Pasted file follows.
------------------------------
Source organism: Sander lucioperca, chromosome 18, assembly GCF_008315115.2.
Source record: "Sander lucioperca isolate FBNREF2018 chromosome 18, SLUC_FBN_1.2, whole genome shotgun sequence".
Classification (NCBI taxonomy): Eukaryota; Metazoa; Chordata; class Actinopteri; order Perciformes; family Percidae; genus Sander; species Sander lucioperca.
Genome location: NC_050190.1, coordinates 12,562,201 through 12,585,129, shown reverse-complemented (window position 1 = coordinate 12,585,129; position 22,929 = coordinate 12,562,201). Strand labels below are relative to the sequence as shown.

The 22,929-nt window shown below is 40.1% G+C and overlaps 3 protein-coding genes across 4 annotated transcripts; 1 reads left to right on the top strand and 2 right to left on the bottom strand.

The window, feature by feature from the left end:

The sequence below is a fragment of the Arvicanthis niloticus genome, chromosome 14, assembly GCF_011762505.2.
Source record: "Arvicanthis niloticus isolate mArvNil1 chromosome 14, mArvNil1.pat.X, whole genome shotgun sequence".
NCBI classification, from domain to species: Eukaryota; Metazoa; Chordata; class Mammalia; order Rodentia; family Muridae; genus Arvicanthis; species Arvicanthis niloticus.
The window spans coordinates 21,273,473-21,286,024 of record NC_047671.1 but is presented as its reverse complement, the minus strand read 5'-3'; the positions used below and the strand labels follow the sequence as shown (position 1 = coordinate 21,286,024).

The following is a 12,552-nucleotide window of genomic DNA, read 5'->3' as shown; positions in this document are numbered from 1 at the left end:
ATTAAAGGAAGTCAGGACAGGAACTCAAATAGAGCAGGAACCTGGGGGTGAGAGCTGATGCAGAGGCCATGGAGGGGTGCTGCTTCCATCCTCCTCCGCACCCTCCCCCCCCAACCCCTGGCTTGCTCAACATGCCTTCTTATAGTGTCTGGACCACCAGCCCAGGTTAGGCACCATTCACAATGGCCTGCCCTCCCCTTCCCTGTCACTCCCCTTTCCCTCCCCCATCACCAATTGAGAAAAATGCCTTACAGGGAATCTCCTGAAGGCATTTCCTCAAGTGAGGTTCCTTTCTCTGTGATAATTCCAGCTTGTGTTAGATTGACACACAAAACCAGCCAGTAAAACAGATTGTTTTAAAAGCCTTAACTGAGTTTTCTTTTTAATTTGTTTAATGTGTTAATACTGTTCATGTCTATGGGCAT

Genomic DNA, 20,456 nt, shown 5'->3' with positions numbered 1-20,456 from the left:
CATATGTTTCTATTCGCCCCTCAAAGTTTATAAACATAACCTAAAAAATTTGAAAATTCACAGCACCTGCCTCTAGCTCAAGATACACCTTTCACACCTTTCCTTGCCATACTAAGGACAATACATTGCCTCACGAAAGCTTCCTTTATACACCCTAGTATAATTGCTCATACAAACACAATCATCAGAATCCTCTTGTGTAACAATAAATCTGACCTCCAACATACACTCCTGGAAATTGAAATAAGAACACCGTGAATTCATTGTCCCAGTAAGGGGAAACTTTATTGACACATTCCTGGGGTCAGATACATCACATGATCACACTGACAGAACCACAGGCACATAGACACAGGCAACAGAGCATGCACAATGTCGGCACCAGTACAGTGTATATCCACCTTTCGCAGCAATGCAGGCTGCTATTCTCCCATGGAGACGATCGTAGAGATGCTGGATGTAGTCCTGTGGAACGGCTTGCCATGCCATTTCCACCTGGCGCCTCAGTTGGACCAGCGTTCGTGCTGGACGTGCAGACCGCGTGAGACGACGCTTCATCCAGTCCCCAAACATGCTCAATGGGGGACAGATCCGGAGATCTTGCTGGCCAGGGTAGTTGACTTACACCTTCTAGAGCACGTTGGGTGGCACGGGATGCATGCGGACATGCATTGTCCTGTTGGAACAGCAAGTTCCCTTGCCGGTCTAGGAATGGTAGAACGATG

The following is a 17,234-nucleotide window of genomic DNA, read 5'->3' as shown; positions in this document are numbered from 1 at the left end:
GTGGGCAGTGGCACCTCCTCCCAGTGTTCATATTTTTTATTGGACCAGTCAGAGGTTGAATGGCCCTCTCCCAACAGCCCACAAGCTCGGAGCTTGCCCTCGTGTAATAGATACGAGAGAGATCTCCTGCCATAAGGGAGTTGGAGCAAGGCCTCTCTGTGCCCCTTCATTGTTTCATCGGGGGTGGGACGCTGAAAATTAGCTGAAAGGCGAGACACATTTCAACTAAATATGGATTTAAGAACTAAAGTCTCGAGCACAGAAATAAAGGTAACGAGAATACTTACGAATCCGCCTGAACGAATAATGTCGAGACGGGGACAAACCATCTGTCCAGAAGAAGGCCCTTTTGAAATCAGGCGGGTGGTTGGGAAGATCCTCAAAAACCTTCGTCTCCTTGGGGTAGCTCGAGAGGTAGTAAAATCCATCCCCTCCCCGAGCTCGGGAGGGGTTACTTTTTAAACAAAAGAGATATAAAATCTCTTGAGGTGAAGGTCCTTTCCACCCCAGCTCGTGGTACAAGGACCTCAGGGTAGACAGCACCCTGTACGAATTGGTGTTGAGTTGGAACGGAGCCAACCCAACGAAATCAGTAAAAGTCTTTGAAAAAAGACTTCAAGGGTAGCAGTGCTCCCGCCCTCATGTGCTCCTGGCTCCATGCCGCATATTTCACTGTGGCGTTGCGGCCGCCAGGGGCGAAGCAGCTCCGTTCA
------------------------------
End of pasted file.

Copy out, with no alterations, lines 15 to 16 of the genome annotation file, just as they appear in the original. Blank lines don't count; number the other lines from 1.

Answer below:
The following is a 17,234-nucleotide window of genomic DNA, read 5'->3' as shown; positions in this document are numbered from 1 at the left end:
GTGGGCAGTGGCACCTCCTCCCAGTGTTCATATTTTTTATTGGACCAGTCAGAGGTTGAATGGCCCTCTCCCAACAGCCCACAAGCTCGGAGCTTGCCCTCGTGTAATAGATACGAGAGAGATCTCCTGCCATAAGGGAGTTGGAGCAAGGCCTCTCTGTGCCCCTTCATTGTTTCATCGGGGGTGGGACGCTGAAAATTAGCTGAAAGGCGAGACACATTTCAACTAAATATGGATTTAAGAACTAAAGTCTCGAGCACAGAAATAAAGGTAACGAGAATACTTACGAATCCGCCTGAACGAATAATGTCGAGACGGGGACAAACCATCTGTCCAGAAGAAGGCCCTTTTGAAATCAGGCGGGTGGTTGGGAAGATCCTCAAAAACCTTCGTCTCCTTGGGGTAGCTCGAGAGGTAGTAAAATCCATCCCCTCCCCGAGCTCGGGAGGGGTTACTTTTTAAACAAAAGAGATATAAAATCTCTTGAGGTGAAGGTCCTTTCCACCCCAGCTCGTGGTACAAGGACCTCAGGGTAGACAGCACCCTGTACGAATTGGTGTTGAGTTGGAACGGAGCCAACCCAACGAAATCAGTAAAAGTCTTTGAAAAAAGACTTCAAGGGTAGCAGTGCTCCCGCCCTCATGTGCTCCTGGCTCCATGCCGCATATTTCACTGTGGCGTTGCGGCCGCCAGGGGCGAAGCAGCTCCGTTCA